River Valley have created a user-friendly peer review system that works seamlessly with RVRite. As soon as a manuscript is submitted to a "#FF7C47"journal, an email notification is sent to the next “role” in the workflow, e.g. a Journal Editor. The email contains a deep link to the XML file which is temporarily rendered as HTML. The editor can choose to accept and pass for peer review, in which case the next person in line, say an Associate Editor (AE). AE will be automatically guided into ReView, and will assign reviewers and manage the peer review process.

Fig. 4. ReView – a user friendly peer review system.

Fig. 4 ReView – a user friendly peer review system.

Copy editing and proof checking (RVEdit and ProofCheck)

RVEdit and ProofCheck allow editing of existing JATS files using a graphical user interface. RVEdit is for the copy editor, and ProofCheck is for the author who is checking “proofs” online. The systems have some similarities with RVRite, the authoring platform, but they are aimed at modifying an existing JATS file, not creating one from scratch. There are restrictions that can be made as to what can be done. For example, an author cannot modify the title or affiliations, but can answer queries, and make basic changes to text. By using version control, “track changes” are used to show modifications made by the copy editor and by the author.

Fig. 5. ProofCheck, showing changes made by the copy editor.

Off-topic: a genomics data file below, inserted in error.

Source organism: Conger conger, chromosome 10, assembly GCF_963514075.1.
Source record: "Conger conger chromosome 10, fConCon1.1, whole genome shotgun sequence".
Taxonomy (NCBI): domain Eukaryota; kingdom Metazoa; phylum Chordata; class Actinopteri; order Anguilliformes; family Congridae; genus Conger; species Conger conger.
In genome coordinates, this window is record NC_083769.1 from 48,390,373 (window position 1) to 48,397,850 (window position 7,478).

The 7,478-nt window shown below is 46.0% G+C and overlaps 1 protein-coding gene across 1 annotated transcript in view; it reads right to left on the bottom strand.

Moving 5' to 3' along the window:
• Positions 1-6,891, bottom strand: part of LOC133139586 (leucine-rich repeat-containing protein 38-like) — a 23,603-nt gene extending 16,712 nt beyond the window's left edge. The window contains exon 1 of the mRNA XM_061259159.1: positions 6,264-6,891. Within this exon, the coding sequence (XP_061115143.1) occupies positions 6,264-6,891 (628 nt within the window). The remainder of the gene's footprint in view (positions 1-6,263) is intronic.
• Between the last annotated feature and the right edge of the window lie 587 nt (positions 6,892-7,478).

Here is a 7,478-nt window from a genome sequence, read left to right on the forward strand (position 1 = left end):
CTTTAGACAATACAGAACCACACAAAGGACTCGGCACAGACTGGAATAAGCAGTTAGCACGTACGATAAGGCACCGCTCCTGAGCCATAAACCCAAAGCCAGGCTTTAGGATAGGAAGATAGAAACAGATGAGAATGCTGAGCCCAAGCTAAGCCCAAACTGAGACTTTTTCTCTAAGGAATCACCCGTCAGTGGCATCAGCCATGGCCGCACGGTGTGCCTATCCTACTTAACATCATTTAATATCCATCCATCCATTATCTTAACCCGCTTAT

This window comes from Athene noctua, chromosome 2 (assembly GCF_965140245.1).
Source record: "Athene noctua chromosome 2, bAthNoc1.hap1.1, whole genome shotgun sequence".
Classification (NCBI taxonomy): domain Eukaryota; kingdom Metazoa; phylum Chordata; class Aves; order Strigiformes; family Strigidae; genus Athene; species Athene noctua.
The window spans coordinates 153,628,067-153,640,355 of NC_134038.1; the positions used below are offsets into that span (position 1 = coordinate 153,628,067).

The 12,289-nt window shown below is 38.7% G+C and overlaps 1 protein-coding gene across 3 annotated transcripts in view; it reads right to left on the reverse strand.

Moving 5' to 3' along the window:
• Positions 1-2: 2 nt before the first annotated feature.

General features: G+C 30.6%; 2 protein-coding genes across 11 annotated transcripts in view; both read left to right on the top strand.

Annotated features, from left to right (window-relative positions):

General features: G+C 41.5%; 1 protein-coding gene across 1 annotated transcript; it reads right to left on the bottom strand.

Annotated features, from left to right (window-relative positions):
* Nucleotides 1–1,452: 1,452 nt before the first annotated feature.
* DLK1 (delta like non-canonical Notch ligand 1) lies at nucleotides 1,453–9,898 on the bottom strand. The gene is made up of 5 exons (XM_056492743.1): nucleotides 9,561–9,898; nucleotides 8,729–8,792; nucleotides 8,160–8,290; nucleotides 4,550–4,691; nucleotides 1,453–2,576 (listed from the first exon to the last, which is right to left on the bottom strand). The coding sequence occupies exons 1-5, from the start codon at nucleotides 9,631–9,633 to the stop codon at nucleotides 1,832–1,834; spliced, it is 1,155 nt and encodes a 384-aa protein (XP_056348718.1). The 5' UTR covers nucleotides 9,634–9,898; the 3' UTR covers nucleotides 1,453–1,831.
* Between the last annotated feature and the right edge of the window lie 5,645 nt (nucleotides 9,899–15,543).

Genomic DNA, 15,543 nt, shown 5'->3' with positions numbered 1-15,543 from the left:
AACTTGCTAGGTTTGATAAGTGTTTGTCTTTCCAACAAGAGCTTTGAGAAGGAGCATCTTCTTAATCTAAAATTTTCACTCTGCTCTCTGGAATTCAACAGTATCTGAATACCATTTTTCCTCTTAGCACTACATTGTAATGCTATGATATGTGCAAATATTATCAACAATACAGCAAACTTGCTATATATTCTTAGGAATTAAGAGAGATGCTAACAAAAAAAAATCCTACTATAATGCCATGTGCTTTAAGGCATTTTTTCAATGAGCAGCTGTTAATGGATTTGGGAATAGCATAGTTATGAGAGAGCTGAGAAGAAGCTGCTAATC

Fig. 5 ProofCheck, showing changes made by the copy editor.

Fig. 6. Journal editor using ProofCheck to accept or reject changes made by author.

Fig. 6 Journal editor using ProofCheck to accept or reject changes made by author.


In order to check that the tagging has been applied correctly to content, a platform called VeRify colors the text according to the tags, and so allows quick checking of the content, even by a non-specialist.

Fig. 7

Fig. 7


Once a copy edited manuscript has been approved by the author and is ready for publication, it can be converted into a PDF file automatically and in the server, using RVFormatter. Obtaining a good PDF is one of the most important aspects of any publishing system and we have looked in detail at how we can go from XML to PDF automatically but have good quality typesetting too. In order to obtain the highest typographic quality in the PDF, we decided to use the TeX typesetting engine for the pagination.

There are several methods of going from a XML file to PDF, including ConTeXt, Pandoc, PassiveTeX, and XSL/FO. Having examined all, we decided that none fitted our requirements and those of the publishers, so we wrote our own “filter”, using TeX as the pagination engine.

For simple (single column) papers the filter creates well typeset pages automatically and usually without the need for manual tweaking. For more complex pages, for instance double column pages with single and double column “floating” figures, high quality automated pagination is not possible with any system. In these cases RVFormatter allows the user to insert comments or processing instructions via the HTML interface, in order to tune the pagination. The user does not see any code, but only commands from a drop down menu, e.g.

  • Do not hyphenate
  • Try to break page after this line
  • Put figure at top of page
  • etc

By putting all pagination instructions in the XML, we achieve two goals simultaneously: truly automated XML-first pagination, and beautifully typeset pages.


We have successfully produced a complete end-to-end solution for publishing system, using JATS as the only format saved throughout the entire process. At any point in the workflow, PDF and other formats can be generated for checking formatting and pagination. JATS remains the definitive “format of record” from which all other formats are generated automatically.

Copyright 2015 by Kaveh Bazargan .

The copyright holder grants the U.S. National Library of Medicine permission to archive and post a copy of this paper on the Journal Article Tag Suite Conference proceedings website.

Bookshelf ID: NBK279828